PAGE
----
Construction employment expanded by 17,000 jobs in April and by 257,000 jobs over the past year, reaching its highest level since June 2008, according to an analysis of new government data
by the Associated General Contractors of America.
Association officials noted that the increases in pay appear to be attracting more former construction workers back into the job market, but cautioned that labor conditions remain extremely tight.
Construction employment totaled 7,174,000 in April. Residential construction grew by 7,500 jobs in April and added 125,500 jobs over the past 12 months, a 4.7 percent increase, while nonresidential construction employment grew by 7,600 jobs in April and increased by 131,700 during the past year, 3.1 percent increase. Hourly earnings in the industry averaged $29.63 in April, up 3.5 percent from a year earlier and 10.4 percent higher than the average for all nonfarm private-sector jobs.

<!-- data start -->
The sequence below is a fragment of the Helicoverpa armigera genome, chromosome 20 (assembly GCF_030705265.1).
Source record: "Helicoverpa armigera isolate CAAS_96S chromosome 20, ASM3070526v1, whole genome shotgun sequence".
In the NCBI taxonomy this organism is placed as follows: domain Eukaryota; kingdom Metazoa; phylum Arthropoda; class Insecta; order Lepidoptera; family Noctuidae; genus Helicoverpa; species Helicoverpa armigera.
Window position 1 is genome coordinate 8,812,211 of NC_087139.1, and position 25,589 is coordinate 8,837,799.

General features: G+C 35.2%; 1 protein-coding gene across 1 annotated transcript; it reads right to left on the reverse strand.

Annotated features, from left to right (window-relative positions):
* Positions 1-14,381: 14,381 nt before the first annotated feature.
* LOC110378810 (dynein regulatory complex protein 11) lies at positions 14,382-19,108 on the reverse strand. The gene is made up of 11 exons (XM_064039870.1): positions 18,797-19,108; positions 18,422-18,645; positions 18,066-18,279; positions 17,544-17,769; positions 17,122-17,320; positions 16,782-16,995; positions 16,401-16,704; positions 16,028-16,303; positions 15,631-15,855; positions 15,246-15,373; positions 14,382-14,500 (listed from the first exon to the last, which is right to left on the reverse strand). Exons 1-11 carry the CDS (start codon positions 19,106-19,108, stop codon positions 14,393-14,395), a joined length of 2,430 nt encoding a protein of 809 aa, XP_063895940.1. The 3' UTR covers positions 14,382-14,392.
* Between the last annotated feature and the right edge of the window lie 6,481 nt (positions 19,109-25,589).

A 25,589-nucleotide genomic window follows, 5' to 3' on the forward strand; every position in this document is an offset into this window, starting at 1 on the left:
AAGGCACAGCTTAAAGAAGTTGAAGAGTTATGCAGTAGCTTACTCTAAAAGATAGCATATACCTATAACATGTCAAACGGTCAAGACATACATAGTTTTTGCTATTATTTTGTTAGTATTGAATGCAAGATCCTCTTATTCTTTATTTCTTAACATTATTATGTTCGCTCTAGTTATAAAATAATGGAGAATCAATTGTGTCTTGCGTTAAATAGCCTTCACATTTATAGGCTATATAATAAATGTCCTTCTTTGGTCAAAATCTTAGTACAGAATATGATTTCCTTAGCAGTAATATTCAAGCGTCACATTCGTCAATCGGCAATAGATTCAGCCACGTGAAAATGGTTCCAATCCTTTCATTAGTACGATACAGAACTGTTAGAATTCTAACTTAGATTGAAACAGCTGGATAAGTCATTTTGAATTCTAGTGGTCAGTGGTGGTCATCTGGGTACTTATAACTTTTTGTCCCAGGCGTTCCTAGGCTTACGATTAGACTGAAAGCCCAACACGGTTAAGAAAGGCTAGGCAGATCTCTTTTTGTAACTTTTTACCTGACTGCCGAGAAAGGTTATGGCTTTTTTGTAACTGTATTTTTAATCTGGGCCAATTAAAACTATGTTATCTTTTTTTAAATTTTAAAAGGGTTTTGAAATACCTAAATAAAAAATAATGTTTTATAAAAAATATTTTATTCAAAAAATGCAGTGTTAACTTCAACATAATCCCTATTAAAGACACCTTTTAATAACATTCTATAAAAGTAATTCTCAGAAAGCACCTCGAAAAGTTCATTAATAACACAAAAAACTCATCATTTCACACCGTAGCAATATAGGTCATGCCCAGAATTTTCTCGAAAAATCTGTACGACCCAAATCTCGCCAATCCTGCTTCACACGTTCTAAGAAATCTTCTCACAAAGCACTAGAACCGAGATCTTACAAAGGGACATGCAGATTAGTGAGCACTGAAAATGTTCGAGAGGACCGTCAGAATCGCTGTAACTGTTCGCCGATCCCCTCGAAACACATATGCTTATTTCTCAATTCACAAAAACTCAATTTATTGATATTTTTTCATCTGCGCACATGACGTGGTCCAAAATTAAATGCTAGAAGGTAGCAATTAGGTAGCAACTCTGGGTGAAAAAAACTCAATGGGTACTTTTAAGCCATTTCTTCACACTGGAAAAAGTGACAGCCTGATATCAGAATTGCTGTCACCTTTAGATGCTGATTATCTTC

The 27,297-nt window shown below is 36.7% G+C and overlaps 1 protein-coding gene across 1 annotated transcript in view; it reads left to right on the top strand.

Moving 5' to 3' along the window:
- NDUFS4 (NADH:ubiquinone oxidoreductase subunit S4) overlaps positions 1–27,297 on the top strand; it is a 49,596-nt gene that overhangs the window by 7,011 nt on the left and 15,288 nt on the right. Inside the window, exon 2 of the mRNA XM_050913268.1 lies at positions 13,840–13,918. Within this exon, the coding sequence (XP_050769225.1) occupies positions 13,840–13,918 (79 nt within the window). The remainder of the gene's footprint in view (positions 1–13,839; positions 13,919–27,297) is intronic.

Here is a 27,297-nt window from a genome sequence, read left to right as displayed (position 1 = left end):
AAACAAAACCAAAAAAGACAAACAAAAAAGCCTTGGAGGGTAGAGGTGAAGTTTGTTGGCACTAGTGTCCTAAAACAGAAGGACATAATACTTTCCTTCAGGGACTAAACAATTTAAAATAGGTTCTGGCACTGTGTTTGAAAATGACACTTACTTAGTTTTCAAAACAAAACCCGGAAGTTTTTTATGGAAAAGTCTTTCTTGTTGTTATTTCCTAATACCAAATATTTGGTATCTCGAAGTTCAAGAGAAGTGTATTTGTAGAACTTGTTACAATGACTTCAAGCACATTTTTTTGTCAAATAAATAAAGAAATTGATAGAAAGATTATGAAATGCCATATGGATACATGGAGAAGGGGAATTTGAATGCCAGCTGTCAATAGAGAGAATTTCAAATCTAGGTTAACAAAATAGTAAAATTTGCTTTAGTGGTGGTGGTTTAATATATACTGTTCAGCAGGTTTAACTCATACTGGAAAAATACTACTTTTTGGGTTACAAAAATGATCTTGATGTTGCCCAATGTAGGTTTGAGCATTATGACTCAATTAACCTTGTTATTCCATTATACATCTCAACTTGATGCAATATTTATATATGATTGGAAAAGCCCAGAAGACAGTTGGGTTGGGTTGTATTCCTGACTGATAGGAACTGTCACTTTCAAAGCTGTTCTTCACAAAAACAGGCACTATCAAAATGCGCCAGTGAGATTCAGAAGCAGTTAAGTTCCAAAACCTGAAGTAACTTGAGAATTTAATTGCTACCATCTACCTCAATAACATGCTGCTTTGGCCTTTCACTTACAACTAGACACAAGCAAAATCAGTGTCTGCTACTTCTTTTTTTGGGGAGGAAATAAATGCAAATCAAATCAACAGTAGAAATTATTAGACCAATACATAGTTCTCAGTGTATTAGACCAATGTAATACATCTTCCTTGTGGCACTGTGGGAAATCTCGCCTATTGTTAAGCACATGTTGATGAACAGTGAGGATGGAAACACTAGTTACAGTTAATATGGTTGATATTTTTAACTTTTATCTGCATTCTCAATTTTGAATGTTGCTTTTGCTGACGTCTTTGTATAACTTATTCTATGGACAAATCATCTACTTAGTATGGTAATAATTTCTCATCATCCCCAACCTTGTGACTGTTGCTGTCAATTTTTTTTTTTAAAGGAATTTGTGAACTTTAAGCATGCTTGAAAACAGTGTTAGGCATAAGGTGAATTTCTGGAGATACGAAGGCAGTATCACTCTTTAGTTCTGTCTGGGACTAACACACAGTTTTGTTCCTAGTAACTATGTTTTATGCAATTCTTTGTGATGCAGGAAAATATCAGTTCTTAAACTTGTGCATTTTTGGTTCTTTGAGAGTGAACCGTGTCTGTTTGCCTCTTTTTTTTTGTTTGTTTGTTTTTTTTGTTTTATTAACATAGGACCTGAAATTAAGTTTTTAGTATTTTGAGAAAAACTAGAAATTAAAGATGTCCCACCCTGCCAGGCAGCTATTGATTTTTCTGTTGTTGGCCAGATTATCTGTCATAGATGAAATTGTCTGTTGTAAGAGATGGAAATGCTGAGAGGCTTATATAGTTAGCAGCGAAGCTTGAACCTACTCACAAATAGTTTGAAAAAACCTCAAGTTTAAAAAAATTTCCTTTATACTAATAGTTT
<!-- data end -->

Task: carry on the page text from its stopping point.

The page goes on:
Stephen E. Sandherr, the association’s CEO, stated that construction work needs to expand to include a higher quantity of young entry-level workers.
“It is time to start showing more of our young adults that high-paying careers in construction should be on the list of professions they consider,” Sandherr said. “Not every student needs to amass a mountain of college debt just to be able to make mediocre wages working in a fluorescent-lit cube farm.”